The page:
Meaning of judicial in English:


Pronunciation /dʒʊˈdɪʃl/

See synonyms for judicial

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  • Of, by, or appropriate to a law court or judge; relating to the administration of justice.

    ‘a judicial inquiry into the allegations’
    • ‘a judicial system’
    • ‘Such fairness demands a fair judicial process administered by an impartial judiciary.’
    • ‘Judicial protection in Punjab improved and many people were using the judicial system.’
    • ‘It is achieved by a conventional process of judicial construction of legislation.’
    • ‘It would thus be expensive both to the parties and to the resources of the judicial system.’
    • ‘These days judges read academic articles as part of their ordinary judicial activity.’
    • ‘The intention in such cases is that there shall be a judicial inquiry worked out in a judicial manner.’
    • ‘This mental torment may become acute when the judicial verdict is finally set against the accused.’
    • ‘The first question is whether at the time of the negligent act or omission a judicial process existed.’
    • ‘I would take judicial notice of that and would expect justices to do the same.’
    • ‘There is now clear judicial authority as to how overall bias is to be judged.’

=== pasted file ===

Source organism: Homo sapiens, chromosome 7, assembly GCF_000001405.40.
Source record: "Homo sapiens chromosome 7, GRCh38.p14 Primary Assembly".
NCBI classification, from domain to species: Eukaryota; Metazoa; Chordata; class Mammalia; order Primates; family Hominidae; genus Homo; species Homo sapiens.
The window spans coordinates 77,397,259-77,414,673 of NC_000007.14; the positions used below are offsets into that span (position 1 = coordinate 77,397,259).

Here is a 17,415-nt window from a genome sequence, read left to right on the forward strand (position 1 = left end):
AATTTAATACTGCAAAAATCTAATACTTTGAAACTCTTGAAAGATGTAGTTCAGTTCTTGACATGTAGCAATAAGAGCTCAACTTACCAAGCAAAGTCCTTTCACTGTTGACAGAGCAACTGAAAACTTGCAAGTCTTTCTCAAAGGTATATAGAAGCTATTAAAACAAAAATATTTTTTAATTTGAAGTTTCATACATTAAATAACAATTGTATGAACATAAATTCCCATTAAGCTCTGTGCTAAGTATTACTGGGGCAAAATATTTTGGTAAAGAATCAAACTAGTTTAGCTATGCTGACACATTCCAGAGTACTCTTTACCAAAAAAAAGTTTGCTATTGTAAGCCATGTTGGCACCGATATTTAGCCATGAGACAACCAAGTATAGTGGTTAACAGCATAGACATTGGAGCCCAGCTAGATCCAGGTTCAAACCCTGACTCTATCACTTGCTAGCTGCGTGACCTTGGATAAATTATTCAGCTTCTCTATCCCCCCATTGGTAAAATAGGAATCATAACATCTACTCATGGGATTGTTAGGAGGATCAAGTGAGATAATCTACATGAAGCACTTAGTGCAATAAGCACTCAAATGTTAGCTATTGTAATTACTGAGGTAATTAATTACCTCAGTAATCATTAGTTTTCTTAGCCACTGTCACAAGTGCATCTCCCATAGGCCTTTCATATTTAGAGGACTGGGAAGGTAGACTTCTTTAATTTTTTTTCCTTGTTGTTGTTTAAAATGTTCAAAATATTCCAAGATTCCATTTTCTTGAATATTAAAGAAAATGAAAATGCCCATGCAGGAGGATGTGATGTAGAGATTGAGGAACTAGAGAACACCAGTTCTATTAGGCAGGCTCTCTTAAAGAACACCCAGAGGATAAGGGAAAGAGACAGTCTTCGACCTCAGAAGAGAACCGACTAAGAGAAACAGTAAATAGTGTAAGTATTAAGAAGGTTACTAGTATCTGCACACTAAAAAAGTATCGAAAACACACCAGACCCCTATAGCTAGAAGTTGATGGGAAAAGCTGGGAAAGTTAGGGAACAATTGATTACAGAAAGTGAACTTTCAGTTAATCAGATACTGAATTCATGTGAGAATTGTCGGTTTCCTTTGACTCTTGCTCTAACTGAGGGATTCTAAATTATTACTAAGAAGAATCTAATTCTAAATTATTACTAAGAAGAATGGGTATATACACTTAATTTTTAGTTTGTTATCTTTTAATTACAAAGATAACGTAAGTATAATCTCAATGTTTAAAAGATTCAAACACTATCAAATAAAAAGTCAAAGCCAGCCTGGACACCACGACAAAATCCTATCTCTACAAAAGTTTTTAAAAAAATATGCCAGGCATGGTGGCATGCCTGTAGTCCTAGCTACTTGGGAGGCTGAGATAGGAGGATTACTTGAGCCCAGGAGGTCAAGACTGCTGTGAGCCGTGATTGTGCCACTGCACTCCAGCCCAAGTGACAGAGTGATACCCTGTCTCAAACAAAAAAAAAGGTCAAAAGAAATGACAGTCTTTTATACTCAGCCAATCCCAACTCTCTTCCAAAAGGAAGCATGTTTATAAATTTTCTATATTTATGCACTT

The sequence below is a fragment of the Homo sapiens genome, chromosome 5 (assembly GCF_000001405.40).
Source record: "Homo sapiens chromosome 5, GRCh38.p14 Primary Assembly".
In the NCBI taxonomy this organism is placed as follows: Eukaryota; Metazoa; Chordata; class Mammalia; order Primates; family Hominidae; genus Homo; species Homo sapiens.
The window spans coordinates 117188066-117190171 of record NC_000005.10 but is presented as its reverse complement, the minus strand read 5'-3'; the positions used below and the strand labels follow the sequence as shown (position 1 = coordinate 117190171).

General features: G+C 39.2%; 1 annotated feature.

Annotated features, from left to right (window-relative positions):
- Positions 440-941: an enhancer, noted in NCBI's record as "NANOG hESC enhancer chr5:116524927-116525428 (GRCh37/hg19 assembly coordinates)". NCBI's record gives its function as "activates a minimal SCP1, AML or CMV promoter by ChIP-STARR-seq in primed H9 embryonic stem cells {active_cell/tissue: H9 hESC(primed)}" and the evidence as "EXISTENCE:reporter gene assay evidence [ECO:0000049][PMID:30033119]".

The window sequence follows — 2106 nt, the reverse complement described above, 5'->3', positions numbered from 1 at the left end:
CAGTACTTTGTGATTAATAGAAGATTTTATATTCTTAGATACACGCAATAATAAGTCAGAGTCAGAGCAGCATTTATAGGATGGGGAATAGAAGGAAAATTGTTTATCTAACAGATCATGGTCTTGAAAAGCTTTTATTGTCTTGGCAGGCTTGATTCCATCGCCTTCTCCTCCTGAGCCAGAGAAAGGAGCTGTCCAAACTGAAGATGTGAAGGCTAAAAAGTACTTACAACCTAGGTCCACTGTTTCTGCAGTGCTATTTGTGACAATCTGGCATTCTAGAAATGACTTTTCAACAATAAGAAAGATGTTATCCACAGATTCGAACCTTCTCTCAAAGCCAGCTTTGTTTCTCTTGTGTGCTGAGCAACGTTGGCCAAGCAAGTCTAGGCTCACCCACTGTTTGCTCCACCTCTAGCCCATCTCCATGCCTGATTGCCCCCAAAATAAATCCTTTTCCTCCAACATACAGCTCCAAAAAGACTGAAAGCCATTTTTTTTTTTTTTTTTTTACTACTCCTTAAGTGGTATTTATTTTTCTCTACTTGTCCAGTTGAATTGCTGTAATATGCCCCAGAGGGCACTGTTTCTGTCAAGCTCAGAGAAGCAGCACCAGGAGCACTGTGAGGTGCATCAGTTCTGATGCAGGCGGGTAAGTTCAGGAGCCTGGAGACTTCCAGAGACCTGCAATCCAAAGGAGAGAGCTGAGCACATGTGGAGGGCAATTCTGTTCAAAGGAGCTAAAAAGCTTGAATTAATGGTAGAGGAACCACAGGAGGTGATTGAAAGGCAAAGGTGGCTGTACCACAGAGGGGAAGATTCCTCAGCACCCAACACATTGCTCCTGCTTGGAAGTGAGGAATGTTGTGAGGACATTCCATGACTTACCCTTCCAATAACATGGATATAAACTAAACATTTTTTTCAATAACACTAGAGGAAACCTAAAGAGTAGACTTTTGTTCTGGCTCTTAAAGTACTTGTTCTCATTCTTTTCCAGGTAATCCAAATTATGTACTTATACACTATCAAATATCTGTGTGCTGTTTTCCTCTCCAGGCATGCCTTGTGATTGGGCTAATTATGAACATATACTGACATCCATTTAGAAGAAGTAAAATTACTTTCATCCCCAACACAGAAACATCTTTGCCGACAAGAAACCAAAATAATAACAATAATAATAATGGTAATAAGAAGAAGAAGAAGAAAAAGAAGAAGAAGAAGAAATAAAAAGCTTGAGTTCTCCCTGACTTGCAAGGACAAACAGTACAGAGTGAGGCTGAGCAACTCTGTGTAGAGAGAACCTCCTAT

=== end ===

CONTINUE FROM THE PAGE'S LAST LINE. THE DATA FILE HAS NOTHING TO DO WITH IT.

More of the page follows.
• ‘They are part of the process of judicial interpretation of the law, which is a developing process.’
    • ‘As I have already pointed out, this is not the position in the case of a judicial development of the law.’
    • ‘In such a situation, the grant of judicial power to provincial appointees is valid.’
    • ‘These statutory changes took place in a period of judicial activism in this area which had relaxed the law.’
    • ‘The judicial decision ought to provide the best answer not a range of alternative answers.’
    • ‘There thus exists the possibility of conflicting judicial opinion at the highest level.’
    • ‘This measure flies in the face of judicial efforts to insist on disclosure of evidence.’
    • ‘The Constitution will give it a common foreign policy and a common judicial system.’
    • ‘It would be an abuse of the judicial process to allow proceedings to be repetitive.’
    • ‘The next day, he promised a judicial inquiry into the cause of the accident.’
    legal, judiciary, juridical, judicatory, forensic, jurisdictive
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Late Middle English from Latin judicialis, from judicium ‘judgement’, from judex (see judge).